Donald Trump's lawyers asked a judge Monday to narrow the protective order federal prosecutors proposed last week to prohibit the former president from publicly disclosing certain evidence gathered in the special counsel's 2020 election probe.
In a 29-page filing, Trump’s attorneys called for a “less restrictive alternative” to the government’s order, framing their revisions as an effort aimed at “preserving the First Amendment rights of President Trump and the public.”
Trump's lawyers argued that the government's proposal was "overbroad" and instead asked U.S. District Judge Tanya Chutkan of Washington, D.C., to adopt a revised order "to shield only genuinely sensitive materials from public view."
“The government requests the Court assume the role of censor and impose content-based regulations on President Trump’s political speech that would forbid him from publicly discussing or disclosing all non-public documents produced by the government, including both purportedly sensitive material and non sensitive potentially exculpatory documents," they wrote.
The filing includes proposed changes that would narrow the scope of the limitations sought by the government. One of the revisions would allow Trump to publicly disclose recordings and transcripts of witness testimony that prosecutors obtained in their investigation and are expected to turn over to the defense.
The government had proposed in Friday’s filing to bar Trump from disclosing sensitive materials, defined in part as “recordings, transcripts, interview reports, and related exhibits of witness interviews." Under the Trump team's proposal, sensitive materials would be defined as "information regarding the government’s confidential sources or which may jeopardize witness security.”
That phrasing could require the judge to determine what would and would not pose a threat to witnesses, a process that could eat up hours of court time.
Prosecutors filed a response Monday night, defending their proposed order.
"To facilitate the efficient production of discovery to the defense, the Government proposed a reasonable protective order consistent with current practice in this District," they wrote. "The defendant instead proposed an order designed to allow him to try this case in the media rather than in the courtroom."
In their proposal Friday, prosecutors cited Trump's social media posts in asking Chutkan to prohibit him and his defense team from publicly disclosing certain evidence. One of the posts was from Trump's Truth Social page Friday afternoon; it read: “IF YOU GO AFTER ME, I’M COMING AFTER YOU!”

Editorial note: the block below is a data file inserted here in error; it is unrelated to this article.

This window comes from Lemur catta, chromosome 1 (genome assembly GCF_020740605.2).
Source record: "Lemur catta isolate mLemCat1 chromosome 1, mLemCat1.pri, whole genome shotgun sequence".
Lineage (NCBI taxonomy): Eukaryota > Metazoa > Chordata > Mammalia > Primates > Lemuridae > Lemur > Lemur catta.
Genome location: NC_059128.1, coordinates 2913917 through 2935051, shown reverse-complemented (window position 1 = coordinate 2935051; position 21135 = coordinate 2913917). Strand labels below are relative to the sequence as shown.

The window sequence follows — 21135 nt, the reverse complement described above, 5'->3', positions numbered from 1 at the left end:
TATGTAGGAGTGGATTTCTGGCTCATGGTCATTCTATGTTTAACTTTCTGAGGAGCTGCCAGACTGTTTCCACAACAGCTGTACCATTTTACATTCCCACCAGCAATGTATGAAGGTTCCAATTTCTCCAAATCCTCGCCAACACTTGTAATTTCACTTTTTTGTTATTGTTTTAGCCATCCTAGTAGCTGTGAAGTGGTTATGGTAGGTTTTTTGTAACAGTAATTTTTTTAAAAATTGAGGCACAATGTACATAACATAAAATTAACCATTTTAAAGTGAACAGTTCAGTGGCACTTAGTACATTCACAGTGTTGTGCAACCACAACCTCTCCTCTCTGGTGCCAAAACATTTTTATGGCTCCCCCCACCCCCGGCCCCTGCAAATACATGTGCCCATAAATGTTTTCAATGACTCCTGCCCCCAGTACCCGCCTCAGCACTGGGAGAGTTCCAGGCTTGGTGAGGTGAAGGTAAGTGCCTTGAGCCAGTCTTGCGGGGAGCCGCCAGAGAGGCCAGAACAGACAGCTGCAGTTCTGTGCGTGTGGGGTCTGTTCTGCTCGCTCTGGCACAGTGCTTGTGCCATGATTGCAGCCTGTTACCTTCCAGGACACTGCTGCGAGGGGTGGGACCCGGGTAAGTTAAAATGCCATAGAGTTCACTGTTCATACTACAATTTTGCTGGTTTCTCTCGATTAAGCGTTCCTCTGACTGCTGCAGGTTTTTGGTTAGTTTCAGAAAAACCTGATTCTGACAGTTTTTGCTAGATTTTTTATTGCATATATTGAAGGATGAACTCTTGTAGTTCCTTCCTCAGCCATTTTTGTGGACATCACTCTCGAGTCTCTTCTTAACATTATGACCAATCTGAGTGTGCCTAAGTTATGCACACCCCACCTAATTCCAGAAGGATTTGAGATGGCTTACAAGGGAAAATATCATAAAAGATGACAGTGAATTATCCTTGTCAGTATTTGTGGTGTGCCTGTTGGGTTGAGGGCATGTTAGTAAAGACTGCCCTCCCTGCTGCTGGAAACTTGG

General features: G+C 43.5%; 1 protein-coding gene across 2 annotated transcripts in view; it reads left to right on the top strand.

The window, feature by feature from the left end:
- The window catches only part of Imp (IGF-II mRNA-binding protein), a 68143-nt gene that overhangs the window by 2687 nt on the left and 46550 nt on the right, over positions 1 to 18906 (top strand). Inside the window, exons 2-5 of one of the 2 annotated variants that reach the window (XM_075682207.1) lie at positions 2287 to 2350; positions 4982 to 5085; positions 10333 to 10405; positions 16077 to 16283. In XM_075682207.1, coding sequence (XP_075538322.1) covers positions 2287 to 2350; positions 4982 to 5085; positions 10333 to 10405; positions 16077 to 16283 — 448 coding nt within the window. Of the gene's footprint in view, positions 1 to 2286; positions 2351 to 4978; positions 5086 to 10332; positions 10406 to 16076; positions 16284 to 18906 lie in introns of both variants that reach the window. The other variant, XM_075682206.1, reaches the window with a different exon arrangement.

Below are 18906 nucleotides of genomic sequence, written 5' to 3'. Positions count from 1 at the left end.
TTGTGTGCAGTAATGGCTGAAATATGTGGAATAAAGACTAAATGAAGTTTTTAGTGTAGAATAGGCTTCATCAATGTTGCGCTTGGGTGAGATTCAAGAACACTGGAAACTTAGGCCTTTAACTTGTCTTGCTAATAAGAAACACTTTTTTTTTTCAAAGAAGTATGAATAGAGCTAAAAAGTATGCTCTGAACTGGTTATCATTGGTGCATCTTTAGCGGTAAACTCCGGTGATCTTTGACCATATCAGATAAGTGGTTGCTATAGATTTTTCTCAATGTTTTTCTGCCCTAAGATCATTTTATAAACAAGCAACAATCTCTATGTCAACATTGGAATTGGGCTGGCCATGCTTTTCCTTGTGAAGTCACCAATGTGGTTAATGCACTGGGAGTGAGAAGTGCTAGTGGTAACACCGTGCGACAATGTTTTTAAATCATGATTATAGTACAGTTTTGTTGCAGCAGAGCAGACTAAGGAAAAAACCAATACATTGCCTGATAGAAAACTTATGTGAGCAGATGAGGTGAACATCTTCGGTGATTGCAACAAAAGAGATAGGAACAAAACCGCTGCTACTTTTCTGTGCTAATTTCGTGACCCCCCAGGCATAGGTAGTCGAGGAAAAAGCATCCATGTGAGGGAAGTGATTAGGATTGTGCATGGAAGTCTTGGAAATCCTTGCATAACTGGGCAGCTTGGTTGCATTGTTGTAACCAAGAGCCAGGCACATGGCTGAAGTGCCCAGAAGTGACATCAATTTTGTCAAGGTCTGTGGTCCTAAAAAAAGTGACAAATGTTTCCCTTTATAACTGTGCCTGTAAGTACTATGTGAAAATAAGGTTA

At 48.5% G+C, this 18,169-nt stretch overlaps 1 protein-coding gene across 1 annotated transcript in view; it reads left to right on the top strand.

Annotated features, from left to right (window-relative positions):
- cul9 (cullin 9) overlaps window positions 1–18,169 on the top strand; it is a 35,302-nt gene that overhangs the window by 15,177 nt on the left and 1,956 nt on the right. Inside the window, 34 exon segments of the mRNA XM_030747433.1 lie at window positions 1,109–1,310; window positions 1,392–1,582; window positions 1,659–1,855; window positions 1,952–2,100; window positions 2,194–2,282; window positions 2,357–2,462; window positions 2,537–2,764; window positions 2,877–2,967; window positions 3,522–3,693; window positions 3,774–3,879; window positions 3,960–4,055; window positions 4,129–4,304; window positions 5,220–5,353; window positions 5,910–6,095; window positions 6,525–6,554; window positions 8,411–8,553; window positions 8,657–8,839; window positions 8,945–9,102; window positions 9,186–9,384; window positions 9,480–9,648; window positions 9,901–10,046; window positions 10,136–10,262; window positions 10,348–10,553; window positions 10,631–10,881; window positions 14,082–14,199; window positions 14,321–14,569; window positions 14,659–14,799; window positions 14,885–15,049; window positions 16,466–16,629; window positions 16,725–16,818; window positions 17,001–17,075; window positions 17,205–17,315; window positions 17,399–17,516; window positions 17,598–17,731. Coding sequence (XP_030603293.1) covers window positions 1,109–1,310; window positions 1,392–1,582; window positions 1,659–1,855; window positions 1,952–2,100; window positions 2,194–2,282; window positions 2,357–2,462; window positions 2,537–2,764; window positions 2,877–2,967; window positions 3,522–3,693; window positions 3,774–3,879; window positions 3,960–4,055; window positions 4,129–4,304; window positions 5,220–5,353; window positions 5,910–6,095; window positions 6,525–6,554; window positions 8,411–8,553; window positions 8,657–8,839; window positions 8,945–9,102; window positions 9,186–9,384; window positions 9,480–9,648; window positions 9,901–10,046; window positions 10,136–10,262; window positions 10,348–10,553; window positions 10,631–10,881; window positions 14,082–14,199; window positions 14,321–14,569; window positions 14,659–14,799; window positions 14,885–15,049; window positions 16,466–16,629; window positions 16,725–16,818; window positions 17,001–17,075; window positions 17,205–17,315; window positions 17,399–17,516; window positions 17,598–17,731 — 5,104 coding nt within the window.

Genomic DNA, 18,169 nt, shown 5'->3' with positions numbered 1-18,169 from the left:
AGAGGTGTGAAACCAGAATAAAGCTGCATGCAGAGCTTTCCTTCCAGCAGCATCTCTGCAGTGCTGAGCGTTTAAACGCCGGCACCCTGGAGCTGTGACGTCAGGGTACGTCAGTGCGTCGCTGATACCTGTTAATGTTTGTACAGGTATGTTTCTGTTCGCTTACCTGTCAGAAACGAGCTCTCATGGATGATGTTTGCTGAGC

Trump’s disclosure of details or grand jury transcripts “could have a harmful chilling effect on witnesses or adversely affect the fair administration of justice in this case,” prosecutors argued.
In their filing Monday, Trump's lawyers argued that the social media post was "generalized political speech, not directed to this case."
"The Proposed Order, even as drafted by the government, would not prohibit the post," they wrote.
Chutkan had ordered Trump’s attorneys to respond to the government’s proposal by 5 p.m. ET Monday.
In an order Monday night, Chutkan indicated she plans to hold a hearing on the competing proposals before the end of the week. She asked that by 3 p.m. Tuesday both sides put forward two dates and times on or before Friday for a hearing on the issue.
Trump was arraigned last week on charges that included conspiracy to defraud the U.S. He pleaded not guilty and has publicly condemned the allegations.
Earlier Monday, Trump suggested on Truth Social that Smith was trampling his First Amendment rights and described Chutkan as Smith's "number one draft pick," demanding her recusal.
The indictment noted Trump’s First Amendment right to “speak publicly” and make false claims about the election and to challenge the results through “lawful and appropriate means,” such as recounts or lawsuits. But it sought to differentiate such speech from “unlawful means of discounting legitimate votes and subverting the election results.”
Chutkan, an Obama appointee who once rejected Trump’s request to stop the House Jan. 6 committee from obtaining White House documents from his administration related to the Capitol riot, was randomly assigned to oversee proceedings in the 2020 election case.
She is expected to schedule a trial date at a hearing set for Aug. 28.
The election case is one of two where Smith has secured an indictment of the former president. Trump was previously arraigned, and pleaded not guilty, over his handling of classified documents after leaving the White House. In a superseding indictment, to which he also pleaded not guilty, Trump was accused of playing a role in a scheme to obstruct the ongoing investigation.
The judge in that case — Aileen Cannon, a Trump appointee — issued an order Monday that questioned the use of grand juries in Florida and Washington and told federal prosecutors to "address the legal propriety of using an out-of-district grand jury proceeding to continue to investigate and/or to seek post-indictment hearings on matters pertinent to the instant indicted matter in this district.” She gave the Justice Department an Aug. 22 deadline to respond.
Cannon has already issued a protective order in the classified documents case. In it, she prohibited Trump from disclosing on social media — or keeping — evidence the government is set to turn over to him in the classified documents case.
A similar protective order was issued in New York, where Trump faces charges over falsifying business records stemming from hush-money payments made during the 2016 presidential campaign. He has pleaded not guilty to those charges.